My post of a few days ago addressed what is to me one of the oddest features of the progressive project, namely that existing government programs that were supposed to solve some social problem, but then utterly failed, just get completely forgotten — even as spending on those programs continues and indeed generally increases forever on autopilot. Meanwhile, the underlying social problem persists, and the response of the progressive politician is to cease all mention of the prior programs (and certainly never to acknowledge their failure), and instead to propose yet another new program and yet additional new spending to solve the same problem. Surely, this newly-proposed program is going to be the one that will finally work.

That prior post specifically addressed government job training programs. There were 47 of them (by one count) in 2014, when then-VP Joe Biden got the task from President Obama of finally solving the problem of inadequately-trained workers. Of course, Biden never acknowledged the disaster of the existing 47 failed programs, and instead proposed another new federal job training program and $600 million of new spending (sorry, “investments”).

And the job training situation is of course only a microcosm of the broader federal “anti-poverty” effort, where scores of programs and nearly a trillion dollars in annual federal spending never make the slightest dent in the problem of “poverty” as defined. . . .

But surely the most striking example of this phenomenon is in the healthcare area. There, all the talk among the current Democratic candidates is of finally bringing “universal healthcare” to America. . . .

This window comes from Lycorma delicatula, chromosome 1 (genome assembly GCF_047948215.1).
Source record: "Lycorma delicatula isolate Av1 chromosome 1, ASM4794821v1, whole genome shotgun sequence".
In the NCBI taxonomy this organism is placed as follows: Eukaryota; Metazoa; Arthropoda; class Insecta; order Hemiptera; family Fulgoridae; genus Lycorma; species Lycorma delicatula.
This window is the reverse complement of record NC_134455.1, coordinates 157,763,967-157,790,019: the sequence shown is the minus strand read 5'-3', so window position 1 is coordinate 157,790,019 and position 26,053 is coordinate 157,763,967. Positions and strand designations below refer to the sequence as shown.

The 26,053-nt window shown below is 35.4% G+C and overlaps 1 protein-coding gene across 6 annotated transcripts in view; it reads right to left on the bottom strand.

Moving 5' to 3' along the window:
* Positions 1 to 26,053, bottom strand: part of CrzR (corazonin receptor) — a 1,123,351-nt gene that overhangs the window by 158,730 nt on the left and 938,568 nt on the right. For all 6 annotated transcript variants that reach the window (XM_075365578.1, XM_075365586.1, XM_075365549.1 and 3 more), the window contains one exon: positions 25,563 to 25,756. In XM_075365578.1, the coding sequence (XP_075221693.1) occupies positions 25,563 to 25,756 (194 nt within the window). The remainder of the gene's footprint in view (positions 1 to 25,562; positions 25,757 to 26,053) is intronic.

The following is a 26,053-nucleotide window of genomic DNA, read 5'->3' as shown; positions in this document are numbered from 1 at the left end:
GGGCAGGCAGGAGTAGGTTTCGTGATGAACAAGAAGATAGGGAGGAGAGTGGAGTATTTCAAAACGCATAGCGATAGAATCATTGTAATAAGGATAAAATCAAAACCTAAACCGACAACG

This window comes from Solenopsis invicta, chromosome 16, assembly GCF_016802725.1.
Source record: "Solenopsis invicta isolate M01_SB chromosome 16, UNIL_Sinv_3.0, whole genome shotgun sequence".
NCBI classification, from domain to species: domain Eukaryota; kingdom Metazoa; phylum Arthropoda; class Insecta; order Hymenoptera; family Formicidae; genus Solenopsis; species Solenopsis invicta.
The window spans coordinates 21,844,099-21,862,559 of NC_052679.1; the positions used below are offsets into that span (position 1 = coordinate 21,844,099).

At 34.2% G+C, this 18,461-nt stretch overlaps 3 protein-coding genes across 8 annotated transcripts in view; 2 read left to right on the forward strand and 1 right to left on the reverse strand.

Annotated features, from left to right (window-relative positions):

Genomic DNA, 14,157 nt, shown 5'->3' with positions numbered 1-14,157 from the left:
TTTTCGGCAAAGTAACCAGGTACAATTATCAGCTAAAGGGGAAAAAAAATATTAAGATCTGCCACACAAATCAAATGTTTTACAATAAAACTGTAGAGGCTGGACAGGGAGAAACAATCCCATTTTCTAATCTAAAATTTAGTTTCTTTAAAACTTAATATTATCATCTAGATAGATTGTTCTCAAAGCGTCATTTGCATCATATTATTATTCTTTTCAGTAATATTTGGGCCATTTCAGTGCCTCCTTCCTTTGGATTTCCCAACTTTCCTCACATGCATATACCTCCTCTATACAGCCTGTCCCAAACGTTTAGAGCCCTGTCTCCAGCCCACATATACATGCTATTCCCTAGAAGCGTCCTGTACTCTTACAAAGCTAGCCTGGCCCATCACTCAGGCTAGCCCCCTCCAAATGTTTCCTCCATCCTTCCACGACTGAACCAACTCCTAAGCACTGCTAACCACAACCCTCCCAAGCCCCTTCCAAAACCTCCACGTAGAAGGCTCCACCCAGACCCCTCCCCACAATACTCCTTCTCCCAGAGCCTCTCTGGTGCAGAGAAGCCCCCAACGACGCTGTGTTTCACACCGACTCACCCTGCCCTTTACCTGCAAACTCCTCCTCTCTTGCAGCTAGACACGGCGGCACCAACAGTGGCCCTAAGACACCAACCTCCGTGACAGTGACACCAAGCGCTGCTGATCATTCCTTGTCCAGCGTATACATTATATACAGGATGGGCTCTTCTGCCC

But wait a minute. Whatever happened to Obamacare? Wasn’t that the be-all-and-end-all program that was supposed to bring “everyone access to medical care”? . . .

Read More

Get Ready For The Democratic "Pragmatists"

Yesterday the Wall Street Journal ran an op-ed with the headline “Are All Democrats Socialist? Don’t Believe the Hype.” The authors are Gregg Hurwitz and Jordan Peterson. I hadn’t previously heard of Hurwitz (he is identified as the author of a series of “thriller novels”); but Peterson is the guy who has shot to great fame in recent years as a YouTube star who advocates for leading a life of personal responsibility and hard work as the route to success. From what I had previously seen of Peterson, I had been quite impressed. With this op-ed, he just sank about 7 notches out of 10 in my estimation.

The central assertion of the op-ed is that the “social media warriors” and explicit advocates of socialism, like Alexandria Ocasio-Cortez and Ilhan Omar, who might seem to be the current stars of the Democratic Party, are not actually “representative” of its views. Rather, we should look to the views of those Democrats, here characterized as “quieter pragmatists,” who won the Congressional seats gained by the party in the last election. Among the 2020 candidates for President, our authors state that “voters would do well” to look to the “passionate moderate voices” ascending in the party. Like who? They name two: Pete Buttigieg and Amy Klobuchar.